Sayegh administration retaliated against Paterson zoning employee, says lawsuit | Paterson Times Paterson Times

Sayegh administration retaliated against Paterson zoning employee, says lawsuit

By Paterson Times Staff
Published: August 6, 2021

andre-sayegh

Mayor Andre Sayegh’s administration allegedly retaliated against a municipal employee by failing to promote him, according to a lawsuit filed in federal court.

Interim assistant zoning officer Jesus Castro applied for the assistant zoning officer position, but was not given the position despite a “satisfactory job evaluation.” He is also qualified for the zoning officer position, but the city “elects to leave vacant rather than promote” Castro, according to the lawsuit filed on Wednesday.

The alleged retaliation stemmed from Castro, as housing inspector, investigating the Paterson Art Factory, which is owned by an ally of the mayor, says the lawsuit. The lawsuit says construction official Gennaro “Jerry” Lobozzo and his staff blocked Castro from obtaining certificate of occupancy documents, engineering reports, and permits related to the Art Factory. By allegedly interfering with the investigation, the mayor’s ally was spared summonses, says the lawsuit.

Castro alerted the Passaic County Prosecutor’s Office about Lobozzo’s alleged obstruction, says the lawsuit. He copied assistant economic development director Osner Charles to the communication.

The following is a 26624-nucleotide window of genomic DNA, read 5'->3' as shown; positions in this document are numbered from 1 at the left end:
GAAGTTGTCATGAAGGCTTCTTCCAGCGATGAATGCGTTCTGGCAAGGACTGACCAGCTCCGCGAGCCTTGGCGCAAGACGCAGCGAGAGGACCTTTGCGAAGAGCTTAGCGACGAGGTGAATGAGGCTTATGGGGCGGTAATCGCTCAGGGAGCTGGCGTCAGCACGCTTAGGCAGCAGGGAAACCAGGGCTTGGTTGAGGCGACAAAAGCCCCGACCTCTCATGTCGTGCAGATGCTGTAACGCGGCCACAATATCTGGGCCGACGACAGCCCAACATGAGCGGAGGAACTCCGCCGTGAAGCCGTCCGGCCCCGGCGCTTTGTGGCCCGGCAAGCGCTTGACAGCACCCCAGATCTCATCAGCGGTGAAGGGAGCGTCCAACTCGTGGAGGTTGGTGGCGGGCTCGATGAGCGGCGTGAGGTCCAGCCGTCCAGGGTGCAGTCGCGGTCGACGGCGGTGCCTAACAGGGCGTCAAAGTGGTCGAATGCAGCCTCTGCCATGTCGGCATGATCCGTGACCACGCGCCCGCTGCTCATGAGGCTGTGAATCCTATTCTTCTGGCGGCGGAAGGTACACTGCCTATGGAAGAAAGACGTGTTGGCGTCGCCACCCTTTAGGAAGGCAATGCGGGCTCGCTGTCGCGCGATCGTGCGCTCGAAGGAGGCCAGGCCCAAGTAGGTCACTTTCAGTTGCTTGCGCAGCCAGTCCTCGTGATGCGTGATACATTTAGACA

Charles, who was hired by Sayegh, reprimanded Castro and instructed him not contact the Public Integrity division at the Passaic County Prosecutor’s Office in April 2021. Public Integrity is tasked with investigating public corruption.

Castro also supported Sayegh’s opponent in the 2018 mayoral election, says the lawsuit. He was accused of distributing anti-Sayegh flyers and was photographed in the Alex Mendez campaign headquarters. Mendez was Sayegh’s main opponent in that race.

Castro was hired in 2017, under former mayor Jose “Joey” Torres’ administration. He underwent a New Jersey Civil Service Commission job audit that found he was working out of title and was entitled to a higher salary, but the Sayegh administration refused to pay or promote him.

Castro’s salary would have been $70,000 had the city complied with the commission’s findings.

“However, Plaintiff was never paid that salary and Defendant failed commence the necessary promotional examination procedures, despite the order of the Commission, to be the permanent Senior Housing Inspector/Zoning Officer,” reads the lawsuit.

Castro declined to comment on Thursday.

Castro is seeking $200,000 in damages, and promotion to senior housing inspector and zoning officer with backpay.

Sayegh did not respond to a call for comment for this story.


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